Devyani Khobragade
Delhi's fury over Devyani Khobragade's arrest surprises Washington. Both the countries have very different perception of the case.Facebook (Devyani Khobragade)

The row between India and the US over the arrest of Devyani Khobragade, an Indian consular employee in New York, shows no sign of dying down. While India has fiercely opposed the detention and subsequent treatment of the diplomat, America appears equally stoic in the opposing position.

But how did it get that far? How did the employment of a domestic maid escalate into an international stand-off between two of the world's most powerful nations?

Well let's start with the basics. For those unfamiliar with the case, Khobragade has been charged with committing visa fraud in relation to employment of a domestic maid from India, and is under penalty for perjury.

The diplomat is also charged with making the maid work far more than 40 hours a week, which is a crime in US.

According to US Attorney Preet Bharara, Khobragade had claimed in visa documents that the worker would be paid $4,500 a month, but then made the maid sign a second contract, not revealed to the U.S. government, which settled the monthly salary at Rs 30,000 (approx $500 - $600).

She also omitted the required language protecting the victim from "other forms of exploitation and abuse", according to Bharara.

However Uttam Khobragade, the diplomat's father, told a local news channel that a salary of Rs 30,000 (approx $600) was deposited every month in the maid's bank account in India, and was paid separately in US for her shopping and jewellery.

Mr Khobragade asked, if the agreed amount of Rs 30,000 was paid into an Indian account, how did she manage to survive in the US without additional income|? His stance directly refutes media claims that she was paid only about $3.31 per hour as per the agreed remuneration in the second contract.

Relationship gone sour

The maid, Sangeeta Richard, had been working with Khobragade since November, 2012. The relationship between the diplomat and maid went sour about four months later when Richard allegedly began pressuring her employer to allow her to work for other employers on her off days.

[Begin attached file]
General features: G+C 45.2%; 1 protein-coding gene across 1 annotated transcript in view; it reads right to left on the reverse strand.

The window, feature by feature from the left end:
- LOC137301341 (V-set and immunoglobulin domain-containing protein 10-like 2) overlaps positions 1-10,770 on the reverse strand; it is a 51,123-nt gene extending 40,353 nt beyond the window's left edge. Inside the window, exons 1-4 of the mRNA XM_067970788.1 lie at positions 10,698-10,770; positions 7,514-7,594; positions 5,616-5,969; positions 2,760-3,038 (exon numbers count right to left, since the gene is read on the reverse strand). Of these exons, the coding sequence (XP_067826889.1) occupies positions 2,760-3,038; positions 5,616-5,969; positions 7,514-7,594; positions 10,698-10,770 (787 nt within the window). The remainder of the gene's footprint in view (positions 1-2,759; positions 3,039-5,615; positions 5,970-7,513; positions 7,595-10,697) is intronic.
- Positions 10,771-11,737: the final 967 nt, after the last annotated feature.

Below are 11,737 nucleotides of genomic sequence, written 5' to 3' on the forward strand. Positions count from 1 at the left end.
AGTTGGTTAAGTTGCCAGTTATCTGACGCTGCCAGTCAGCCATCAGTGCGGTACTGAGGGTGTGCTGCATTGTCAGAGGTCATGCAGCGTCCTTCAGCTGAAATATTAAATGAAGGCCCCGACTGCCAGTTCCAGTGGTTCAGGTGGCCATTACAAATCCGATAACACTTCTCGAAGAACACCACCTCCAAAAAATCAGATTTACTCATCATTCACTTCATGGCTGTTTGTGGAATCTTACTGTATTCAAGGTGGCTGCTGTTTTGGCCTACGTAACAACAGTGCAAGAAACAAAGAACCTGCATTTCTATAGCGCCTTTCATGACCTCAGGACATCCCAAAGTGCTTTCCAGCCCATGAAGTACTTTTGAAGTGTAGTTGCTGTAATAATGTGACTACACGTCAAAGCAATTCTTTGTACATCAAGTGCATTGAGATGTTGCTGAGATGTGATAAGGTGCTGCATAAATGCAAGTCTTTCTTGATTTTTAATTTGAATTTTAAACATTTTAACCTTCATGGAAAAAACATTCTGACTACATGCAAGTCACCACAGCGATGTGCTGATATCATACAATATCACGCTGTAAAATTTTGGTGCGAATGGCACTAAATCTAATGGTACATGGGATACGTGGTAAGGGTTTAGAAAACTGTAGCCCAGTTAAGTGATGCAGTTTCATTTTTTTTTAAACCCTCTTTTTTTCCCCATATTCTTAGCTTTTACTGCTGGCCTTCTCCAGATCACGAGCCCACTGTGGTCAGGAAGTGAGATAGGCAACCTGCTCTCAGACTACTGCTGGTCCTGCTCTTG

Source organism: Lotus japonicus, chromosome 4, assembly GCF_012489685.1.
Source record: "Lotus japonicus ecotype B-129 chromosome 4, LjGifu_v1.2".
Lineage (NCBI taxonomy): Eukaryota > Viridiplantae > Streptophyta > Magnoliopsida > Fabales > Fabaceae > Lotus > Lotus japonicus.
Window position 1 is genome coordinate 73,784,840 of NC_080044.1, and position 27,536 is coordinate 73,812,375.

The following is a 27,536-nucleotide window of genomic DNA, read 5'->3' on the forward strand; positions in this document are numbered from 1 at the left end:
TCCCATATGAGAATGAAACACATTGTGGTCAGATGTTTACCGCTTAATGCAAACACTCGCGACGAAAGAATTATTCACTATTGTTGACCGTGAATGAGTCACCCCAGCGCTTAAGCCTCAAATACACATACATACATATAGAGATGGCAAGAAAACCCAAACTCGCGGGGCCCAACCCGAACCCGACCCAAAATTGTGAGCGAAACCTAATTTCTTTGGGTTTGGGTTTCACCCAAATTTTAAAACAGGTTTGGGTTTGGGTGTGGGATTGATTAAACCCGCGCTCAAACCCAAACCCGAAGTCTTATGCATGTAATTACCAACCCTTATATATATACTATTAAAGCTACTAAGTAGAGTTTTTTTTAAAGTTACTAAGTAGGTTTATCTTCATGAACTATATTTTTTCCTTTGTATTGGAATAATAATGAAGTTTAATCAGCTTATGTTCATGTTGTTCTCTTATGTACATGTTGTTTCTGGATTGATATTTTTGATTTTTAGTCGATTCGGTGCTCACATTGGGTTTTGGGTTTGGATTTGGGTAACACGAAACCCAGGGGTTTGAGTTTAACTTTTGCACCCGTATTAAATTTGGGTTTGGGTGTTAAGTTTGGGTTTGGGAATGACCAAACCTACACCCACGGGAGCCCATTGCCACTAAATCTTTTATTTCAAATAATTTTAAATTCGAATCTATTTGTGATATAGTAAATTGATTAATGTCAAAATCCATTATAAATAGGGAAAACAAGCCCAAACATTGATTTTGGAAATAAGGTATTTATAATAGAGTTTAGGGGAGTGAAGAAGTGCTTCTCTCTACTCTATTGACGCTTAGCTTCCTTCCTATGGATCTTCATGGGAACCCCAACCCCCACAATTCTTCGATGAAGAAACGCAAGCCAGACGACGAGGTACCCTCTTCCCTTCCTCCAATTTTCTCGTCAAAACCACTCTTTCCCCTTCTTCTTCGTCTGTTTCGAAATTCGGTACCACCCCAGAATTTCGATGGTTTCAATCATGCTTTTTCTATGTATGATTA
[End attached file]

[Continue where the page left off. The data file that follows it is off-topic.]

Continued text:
Khobragade turned down Richard's requests saying that working outside was illegal as per her visa status. About three months later, Richard went missing.

In July, Richard reportedly called Khobragade to an immigration lawyer's office, where the maid asked her to agree to a number of demands including terminating her contract, compensation for 19 hours of work per day, monetary settlement of $10,000, and to help her get a visa to live in US.

This led Khobragade to register a complaint of harassment, extortion and blackmailing with New York State Police Department and with New Delhi Police.

The maid is wanted in India in connection with the case registered against her by the diplomat, and the Delhi High Court passed an order restraining the maid and her husband from filing action against Khobragade in any foreign court.

Nevertheless, the US is wary of accusing the maid of 'blackmail' charges, as she was merely seeking better employment. According to the New York Times, the US stance is borne of "the common perception of India that servants frequently suffer abuse at the hands of their employers."

Khobragade was charged not only with trying to evade U.S. law intended to protect domestic employees of diplomats and consular workers from exploitation, but also with causing the victim and her spouse "to attest to false documents and be a part of her scheme to lie to U.S. government officials".

India, however, is focusing more on how Khobragade, being a diplomat, was stripped and cavity-searched after being arrested, and made to share a cell with "drug addicts".

India has pointed out that the US government feigned ignorance on the whereabouts of Richard, and accused US of a fraud by granting a visa to the family of the absconding maid.

Media reports in India are alluding to a suggestion that the maid was able to get immunity from charges against her, because her family were known to the American government. Richard's father-in-law and mother-in-law have worked in the US Embassy in Delhi, while her husband is a driver with the Mozambique Embassy.

India has hardly shown any inclination to offer sympathy to the estranged maid, an Indian citizen herself, or expressed concern over her labour rights in US.

Where does the blame lie?

The former editor of news daily the Hindu, Siddharth Varadarajan, has pointed out that Indians have a poor record of upholding labour rights and need to improve to avoid facing action in countries that have generous labourlaws.

"Countries with better legal protection for workers unlikely to turn a blind eye if employment of domestic help by diplomats violates law," he wrote on his facebook page.

The maid has also reportedly expressed disappointment over India's focus on the treatment of the high-profile diplomat, rather than the case itself.

But, to avoid the incident spiralling into a massive row, the US state department could perhaps have handled the case better by exercising restraint and instructing US marshals to not perform strip searches on the diplomat, given that India has shown itself to be sensitive with regards to diplomatic privileges.

India has often protested frisking of Indian diplomats at US airports, and described the searches as serious breaches of protocol. Given this background, the US should certainly have thought twice before ordering Khobragade to strip.

Divya Avasthy is international news correspondent for IBTimes UK.